In the period just before they went extinct, the American lions and saber-toothed cats that roamed North America in the late Pleistocene were living well off the fat of the land.
That is the conclusion of the latest study of the microscopic wear patterns on the teeth of these great cats recovered from the La Brea tar pits in southern California. Contrary to previous studies, the analysis did not find any indications that the giant carnivores were having increased trouble finding prey in the period before they went extinct 12,000 years ago.
The results, published on Dec. 26 in the scientific journal PLOS ONE, contradicts previous dental studies and presents a problem for the most popular explanations for the Megafaunal (or Quaternary) extinction when the great cats, mammoths and a number of the largest mammals that existed around the world disappeared.
"The popular theory for the Megafaunal extinction is that either the changing climate at the end of the last Ice Age or human activity or some combination of the two killed off most of the large mammals," said Larisa DeSantis, assistant professor of earth and environmental sciences at Vanderbilt, who headed the study. "In the case of the great cats, we expect that it would have been increasingly difficult for them to find prey, especially if had to compete with humans. We know that when food becomes scarce, carnivores like the great cats tend to consume more of the carcasses they kill. If they spent more time chomping on bones, it should cause detectable changes in the wear patterns on their teeth."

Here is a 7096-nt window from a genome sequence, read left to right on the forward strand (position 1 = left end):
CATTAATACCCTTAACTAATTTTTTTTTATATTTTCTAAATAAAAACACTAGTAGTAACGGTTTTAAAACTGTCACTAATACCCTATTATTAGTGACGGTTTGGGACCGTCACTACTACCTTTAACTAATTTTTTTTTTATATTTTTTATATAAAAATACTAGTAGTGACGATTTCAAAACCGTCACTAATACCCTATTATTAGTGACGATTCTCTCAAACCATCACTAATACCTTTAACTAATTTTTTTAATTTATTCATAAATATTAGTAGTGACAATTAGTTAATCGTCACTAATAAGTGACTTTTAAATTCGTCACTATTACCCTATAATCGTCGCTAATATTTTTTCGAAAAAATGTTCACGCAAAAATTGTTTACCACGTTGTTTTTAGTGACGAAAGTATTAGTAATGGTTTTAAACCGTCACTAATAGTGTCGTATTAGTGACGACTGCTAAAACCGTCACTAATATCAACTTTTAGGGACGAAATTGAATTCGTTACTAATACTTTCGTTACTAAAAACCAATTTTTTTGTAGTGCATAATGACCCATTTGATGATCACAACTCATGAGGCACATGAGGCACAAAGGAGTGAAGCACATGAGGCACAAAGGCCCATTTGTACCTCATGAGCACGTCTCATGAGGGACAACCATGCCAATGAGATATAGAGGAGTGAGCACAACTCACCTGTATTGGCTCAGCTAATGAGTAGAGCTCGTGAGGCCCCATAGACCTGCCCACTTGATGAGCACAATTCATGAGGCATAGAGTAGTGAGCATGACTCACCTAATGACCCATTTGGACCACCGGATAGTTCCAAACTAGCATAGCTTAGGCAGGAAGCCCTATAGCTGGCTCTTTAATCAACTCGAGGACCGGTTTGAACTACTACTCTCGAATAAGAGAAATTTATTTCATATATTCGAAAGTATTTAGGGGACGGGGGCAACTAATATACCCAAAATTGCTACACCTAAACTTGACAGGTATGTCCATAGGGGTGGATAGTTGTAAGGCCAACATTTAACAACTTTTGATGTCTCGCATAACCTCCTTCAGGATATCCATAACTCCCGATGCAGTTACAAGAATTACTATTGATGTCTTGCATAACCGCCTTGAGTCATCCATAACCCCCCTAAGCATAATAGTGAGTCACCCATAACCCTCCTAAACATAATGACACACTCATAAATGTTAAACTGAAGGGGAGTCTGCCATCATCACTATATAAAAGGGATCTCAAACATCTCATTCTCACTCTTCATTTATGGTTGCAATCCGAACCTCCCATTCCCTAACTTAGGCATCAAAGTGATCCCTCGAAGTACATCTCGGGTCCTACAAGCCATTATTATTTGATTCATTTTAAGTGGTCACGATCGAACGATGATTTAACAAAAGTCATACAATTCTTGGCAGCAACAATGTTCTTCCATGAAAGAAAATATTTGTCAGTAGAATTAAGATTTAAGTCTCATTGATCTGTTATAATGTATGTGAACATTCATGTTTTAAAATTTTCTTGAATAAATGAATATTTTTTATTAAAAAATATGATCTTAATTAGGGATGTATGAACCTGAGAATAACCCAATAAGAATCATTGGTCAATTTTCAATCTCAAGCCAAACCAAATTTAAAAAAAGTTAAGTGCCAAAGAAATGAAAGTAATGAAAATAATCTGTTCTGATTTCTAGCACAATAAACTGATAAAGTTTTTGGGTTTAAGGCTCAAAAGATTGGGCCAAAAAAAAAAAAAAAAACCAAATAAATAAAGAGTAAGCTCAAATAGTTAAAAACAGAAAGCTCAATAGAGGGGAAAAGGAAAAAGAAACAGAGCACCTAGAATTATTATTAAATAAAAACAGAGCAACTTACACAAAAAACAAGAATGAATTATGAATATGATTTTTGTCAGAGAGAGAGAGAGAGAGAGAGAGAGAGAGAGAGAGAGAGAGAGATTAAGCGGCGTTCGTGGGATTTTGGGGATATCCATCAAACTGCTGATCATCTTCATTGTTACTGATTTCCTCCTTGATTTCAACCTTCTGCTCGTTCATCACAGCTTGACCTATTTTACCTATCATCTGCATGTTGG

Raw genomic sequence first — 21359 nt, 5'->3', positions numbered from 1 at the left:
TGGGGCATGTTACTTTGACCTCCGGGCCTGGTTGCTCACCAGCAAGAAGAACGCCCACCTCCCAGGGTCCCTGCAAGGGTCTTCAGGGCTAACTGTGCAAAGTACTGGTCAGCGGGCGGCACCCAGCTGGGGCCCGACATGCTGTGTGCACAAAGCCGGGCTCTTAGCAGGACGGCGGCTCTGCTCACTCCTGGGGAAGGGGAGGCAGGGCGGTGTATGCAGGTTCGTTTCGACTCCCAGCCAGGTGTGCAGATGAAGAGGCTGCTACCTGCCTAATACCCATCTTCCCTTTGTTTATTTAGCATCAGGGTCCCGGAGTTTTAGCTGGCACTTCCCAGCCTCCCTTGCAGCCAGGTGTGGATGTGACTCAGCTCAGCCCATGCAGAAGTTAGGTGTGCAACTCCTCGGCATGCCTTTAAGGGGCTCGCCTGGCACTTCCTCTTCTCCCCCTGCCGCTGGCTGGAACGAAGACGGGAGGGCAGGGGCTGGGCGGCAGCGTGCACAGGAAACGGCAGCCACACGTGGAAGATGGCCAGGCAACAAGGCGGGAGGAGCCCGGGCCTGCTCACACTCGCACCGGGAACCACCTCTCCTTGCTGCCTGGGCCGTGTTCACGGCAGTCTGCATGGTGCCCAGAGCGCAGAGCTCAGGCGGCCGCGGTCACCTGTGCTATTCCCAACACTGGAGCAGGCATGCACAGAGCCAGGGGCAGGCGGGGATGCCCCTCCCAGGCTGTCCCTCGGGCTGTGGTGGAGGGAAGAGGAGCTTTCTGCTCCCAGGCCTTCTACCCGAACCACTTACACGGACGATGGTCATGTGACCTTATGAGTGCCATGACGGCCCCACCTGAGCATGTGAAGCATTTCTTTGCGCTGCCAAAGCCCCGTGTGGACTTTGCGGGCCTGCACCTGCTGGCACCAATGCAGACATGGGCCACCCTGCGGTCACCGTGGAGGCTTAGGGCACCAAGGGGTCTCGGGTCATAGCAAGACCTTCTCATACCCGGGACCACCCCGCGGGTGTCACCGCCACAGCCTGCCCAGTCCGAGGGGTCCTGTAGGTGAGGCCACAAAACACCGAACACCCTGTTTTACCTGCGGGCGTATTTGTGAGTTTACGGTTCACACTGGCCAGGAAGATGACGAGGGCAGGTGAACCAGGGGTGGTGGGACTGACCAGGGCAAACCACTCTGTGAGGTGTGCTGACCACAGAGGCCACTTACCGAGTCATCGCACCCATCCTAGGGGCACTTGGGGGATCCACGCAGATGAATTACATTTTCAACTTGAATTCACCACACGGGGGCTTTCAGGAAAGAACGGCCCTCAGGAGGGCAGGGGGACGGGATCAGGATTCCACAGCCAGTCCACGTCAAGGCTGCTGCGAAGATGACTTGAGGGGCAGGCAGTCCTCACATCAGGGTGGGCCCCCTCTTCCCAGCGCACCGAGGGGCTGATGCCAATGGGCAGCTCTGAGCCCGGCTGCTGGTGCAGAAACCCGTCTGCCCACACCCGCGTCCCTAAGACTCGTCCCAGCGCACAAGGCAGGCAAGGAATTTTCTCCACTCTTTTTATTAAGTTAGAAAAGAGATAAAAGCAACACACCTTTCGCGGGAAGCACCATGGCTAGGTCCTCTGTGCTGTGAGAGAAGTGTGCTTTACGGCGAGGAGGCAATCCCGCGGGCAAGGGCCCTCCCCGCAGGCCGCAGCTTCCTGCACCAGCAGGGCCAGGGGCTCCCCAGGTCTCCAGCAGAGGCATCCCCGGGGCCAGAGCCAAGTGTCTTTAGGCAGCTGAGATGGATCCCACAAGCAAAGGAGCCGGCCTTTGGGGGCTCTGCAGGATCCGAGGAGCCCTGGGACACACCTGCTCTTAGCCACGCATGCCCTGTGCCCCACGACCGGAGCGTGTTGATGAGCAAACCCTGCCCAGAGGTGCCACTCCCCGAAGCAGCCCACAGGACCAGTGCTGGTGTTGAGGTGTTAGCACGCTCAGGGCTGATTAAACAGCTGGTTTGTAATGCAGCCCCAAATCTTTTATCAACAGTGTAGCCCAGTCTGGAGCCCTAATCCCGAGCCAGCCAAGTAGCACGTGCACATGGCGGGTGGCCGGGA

In 1993, Blaire Van Valkenburgh at UCLA published a paper on tooth breakage in large carnivores in the late Pleistocene. Analyzing teeth of American lions, saber-tooth cats, dire wolves and coyotes from La Brea, she found that they had approximately three times the number of broken teeth of contemporary predators and concluded, "...these findings suggest that these species u
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